Submitted by Christine Cliff on Thu, 2014-01-23 16:01
After the holiday cookie exchanges and potluck meals, your patients may want to focus the New Year on strengthening their eating habits and taking a healthier approach. For some who have lactose intolerance, however, new recipes and eating habits may cause apprehension. With a few tips and tricks, your lactose intolerant patients can still enjoy healthy foods that include low-fat and fat-free milk, cheese, and yogurt.
Submitted by Jebra Turner on Mon, 2014-01-20 00:46
On Martin Luther King Jr. Day we naturally remember Dr. King’s “I have a Dream” speech, delivered in 1963 at the March on Washington, where he called for an end to racism. That stirring address is ranked by scholars as the top American speech in U.S.
Submitted by Jebra Turner on Fri, 2014-01-17 00:38
How are you doing on those New Year’s resolutions? Are you persisting and persevering? The first 90 days are especially crucial. Why? Research shows that by the end of this month, more than half of us have already fallen off the self-improvement wagon.
Submitted by Julia Quinn-Szcesuil on Wed, 2014-01-15 18:36
As more foreign educated nurses are working in US hospitals, health care organizations and settings are going to need to address some of the barriers that are preventing these highly skilled nurses from making a smooth transition to their workplace.
Submitted by Dee Fletcher on Fri, 2014-01-10 17:00
A growing sector of the nursing industry continues to be in the field of research. Nurses use their research to provide evidence-based care for patients, which in turn promotes health and aids in disease prevention.
Submitted by Jebra Turner on Tue, 2013-12-31 01:07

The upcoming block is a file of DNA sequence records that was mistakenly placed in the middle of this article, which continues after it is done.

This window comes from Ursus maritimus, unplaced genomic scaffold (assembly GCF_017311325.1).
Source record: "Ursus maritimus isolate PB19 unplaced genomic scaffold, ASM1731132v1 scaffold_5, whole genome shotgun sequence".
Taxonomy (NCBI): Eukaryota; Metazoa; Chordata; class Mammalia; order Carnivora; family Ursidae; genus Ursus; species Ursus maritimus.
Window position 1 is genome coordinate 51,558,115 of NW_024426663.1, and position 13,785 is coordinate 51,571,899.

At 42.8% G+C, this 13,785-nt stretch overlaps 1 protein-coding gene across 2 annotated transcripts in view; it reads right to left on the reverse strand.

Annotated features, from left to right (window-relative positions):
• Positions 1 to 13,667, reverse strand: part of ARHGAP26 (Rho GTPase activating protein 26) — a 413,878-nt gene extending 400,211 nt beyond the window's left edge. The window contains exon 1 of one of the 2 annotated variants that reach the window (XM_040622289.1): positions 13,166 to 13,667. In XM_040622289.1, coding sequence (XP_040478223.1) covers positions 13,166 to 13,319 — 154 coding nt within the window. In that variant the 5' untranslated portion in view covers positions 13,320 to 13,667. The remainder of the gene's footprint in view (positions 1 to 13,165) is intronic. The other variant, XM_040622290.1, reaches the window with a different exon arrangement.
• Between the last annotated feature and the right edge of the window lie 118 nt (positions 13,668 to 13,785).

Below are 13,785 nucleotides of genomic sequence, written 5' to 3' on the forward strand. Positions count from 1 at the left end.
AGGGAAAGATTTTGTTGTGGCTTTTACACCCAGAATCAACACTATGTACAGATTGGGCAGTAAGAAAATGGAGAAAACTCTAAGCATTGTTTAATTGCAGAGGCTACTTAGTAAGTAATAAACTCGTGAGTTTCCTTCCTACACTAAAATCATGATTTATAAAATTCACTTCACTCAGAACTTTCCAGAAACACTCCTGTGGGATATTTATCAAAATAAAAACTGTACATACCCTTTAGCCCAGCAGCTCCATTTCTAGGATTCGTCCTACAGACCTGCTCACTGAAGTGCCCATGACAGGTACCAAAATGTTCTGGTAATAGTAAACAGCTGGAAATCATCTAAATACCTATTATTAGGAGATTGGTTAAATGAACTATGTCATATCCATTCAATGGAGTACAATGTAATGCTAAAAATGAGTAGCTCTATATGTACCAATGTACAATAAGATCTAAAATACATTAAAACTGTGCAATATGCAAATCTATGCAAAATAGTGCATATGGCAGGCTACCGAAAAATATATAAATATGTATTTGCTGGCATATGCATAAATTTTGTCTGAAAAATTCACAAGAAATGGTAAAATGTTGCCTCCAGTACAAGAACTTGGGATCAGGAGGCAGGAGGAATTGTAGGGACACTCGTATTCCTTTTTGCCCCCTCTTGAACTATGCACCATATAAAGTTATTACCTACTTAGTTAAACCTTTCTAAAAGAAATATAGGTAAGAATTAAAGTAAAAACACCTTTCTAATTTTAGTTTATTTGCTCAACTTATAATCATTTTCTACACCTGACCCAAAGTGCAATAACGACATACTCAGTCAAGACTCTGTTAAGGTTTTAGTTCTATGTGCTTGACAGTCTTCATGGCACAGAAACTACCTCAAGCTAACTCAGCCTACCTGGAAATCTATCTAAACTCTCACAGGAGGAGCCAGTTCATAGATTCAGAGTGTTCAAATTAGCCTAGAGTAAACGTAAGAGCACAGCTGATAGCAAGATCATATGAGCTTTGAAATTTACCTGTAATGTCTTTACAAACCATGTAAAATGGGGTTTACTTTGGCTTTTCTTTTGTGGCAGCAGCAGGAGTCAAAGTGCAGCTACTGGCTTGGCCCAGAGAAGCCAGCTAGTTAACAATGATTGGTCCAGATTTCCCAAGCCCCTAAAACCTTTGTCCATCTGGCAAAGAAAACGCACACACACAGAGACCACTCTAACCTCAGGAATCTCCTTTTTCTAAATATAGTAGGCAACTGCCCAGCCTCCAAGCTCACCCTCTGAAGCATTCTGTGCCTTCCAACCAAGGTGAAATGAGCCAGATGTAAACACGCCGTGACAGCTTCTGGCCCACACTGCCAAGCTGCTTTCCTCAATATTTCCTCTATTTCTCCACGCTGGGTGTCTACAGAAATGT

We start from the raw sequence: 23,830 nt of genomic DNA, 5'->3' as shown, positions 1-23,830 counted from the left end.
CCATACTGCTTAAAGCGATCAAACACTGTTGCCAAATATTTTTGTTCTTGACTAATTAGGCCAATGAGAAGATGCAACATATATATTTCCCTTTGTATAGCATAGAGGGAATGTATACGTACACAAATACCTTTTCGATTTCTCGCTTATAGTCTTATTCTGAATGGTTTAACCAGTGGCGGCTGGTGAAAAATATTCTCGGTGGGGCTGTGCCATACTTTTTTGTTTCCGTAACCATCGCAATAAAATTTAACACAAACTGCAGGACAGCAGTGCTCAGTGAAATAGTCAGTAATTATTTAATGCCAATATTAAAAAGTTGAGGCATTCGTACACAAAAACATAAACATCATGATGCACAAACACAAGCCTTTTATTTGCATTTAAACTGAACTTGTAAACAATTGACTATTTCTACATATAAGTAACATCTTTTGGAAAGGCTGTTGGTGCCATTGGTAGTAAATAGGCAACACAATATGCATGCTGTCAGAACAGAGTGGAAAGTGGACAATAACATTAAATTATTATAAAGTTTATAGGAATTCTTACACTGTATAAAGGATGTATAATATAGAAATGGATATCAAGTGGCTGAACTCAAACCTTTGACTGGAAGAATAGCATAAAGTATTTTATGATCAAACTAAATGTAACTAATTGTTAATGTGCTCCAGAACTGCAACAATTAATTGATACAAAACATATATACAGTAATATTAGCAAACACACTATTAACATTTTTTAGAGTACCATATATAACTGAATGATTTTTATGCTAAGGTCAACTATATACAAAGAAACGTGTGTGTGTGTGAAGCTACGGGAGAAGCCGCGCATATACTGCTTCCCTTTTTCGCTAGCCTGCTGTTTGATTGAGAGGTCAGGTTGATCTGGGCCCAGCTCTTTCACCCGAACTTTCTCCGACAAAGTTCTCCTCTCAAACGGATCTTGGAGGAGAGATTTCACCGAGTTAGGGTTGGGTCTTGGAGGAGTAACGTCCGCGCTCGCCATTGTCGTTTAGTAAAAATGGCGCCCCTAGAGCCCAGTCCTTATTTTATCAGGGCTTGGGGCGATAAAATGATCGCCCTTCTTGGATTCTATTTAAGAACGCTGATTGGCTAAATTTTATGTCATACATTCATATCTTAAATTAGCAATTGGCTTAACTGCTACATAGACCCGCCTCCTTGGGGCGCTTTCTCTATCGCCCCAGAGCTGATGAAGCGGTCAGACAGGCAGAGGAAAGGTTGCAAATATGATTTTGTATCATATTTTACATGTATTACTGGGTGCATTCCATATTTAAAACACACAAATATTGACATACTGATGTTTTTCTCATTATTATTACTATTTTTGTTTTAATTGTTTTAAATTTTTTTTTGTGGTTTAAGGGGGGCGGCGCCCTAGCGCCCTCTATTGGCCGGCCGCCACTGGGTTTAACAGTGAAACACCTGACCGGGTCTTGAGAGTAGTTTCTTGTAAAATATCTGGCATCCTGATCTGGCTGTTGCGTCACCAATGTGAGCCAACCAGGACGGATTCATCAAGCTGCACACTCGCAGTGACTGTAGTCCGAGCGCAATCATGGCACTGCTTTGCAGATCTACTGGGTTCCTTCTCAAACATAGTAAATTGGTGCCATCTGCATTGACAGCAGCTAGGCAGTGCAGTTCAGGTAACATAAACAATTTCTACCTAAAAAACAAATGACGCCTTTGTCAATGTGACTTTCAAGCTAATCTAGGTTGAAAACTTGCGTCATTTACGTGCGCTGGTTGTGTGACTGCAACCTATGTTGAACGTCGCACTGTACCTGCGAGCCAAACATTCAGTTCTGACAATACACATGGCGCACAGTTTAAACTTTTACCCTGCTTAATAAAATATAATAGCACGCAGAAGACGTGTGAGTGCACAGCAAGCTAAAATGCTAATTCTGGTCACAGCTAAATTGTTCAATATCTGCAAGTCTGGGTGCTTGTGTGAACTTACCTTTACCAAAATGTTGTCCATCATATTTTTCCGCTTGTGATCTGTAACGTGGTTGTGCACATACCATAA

Doing a bit of career housekeeping at year end can help clear away mental cobwebs and stagnant behaviors. Once you've got a clean slate, it's much easier to make the new year into whatever you most desire.
Here are four simple steps to getting your work into tip-top shape:
Submitted by Robin Farmer on Sun, 2013-12-29 23:55
With the new year about to unfold, you have likely reflected on what’s working in your life and what needs altering. Have you decided that the changes you need to make in 2014 include career reinvention? Join the club.
Submitted by Jebra Turner on Sun, 2013-12-29 00:14
One of the best things you can do at the end of the year is to review it. That’s right, flip through your pocket calendar or your digital schedule of the last 365 days and see what worked and what bombed. That way you’ll be able to plan for a fuller, richer, less stressful 2014.
Submitted by Jebra Turner on Tue, 2013-12-24 22:03
This is the time of year we wish for peace on earth and good will to men. Sometimes, though, we lose sight of the spirit of the season. It’s easy to get swept up by the humbuggery and consumerism that are part and parcel of the modern American Christmas.
Submitted by Jebra Turner on Sun, 2013-12-22 18:35
The end of the year is a rushed and hurried time for most of us, no matter what holiday we celebrate. Are you marking Winter Solstice (Dec. 21), Christmas (Dec. 25), Kwanzaa (Dec. 26 to Jan. 1), or New Years’ Eve (Dec. 31) for observance?
Submitted by Julia Quinn-Szcesuil on Mon, 2013-12-16 19:14
LinkedIn is a business standard now, but you may wonder if you really need it. Many people think an online profile, which highlights your career achievements and makes connections with others in the field easy and reliable, is strictly a job-seeking tool. Because of that view, not all nurses see LinkedIn as a valuable career resource. If you are a nurse who has no intention of looking for a new job or even taking one if an offer was made to you, do you still really need a LinkedIn profile?
Submitted by Jebra Turner on Sun, 2013-12-15 22:37
Did you get your flu vaccination yet for this season? If not, you’ve joined the ranks of healthcare workers who, for a variety of reasons, delay or outright refuse vaccination. Do nurses -- like patients -- have the right to say No to flu shots?
Submitted by Kimberley Ensor on Fri, 2013-12-13 10:55
I am now in week #7 of the program, almost halfway through the orientation process, and it has been everything I wanted from nursing school and so much more. There are days where we feel like we’re back in school with lectures, PowerPoints, and exams. Then when we are on our various units—not as students or helpers, but as the actual nurse giving patient care and putting our critical thinking to work—all the sacrifices, the long hours studying, the lack of sleep, and the chaos of interviewing is worth it. Here is a breakdown of what to expect during your first eight weeks.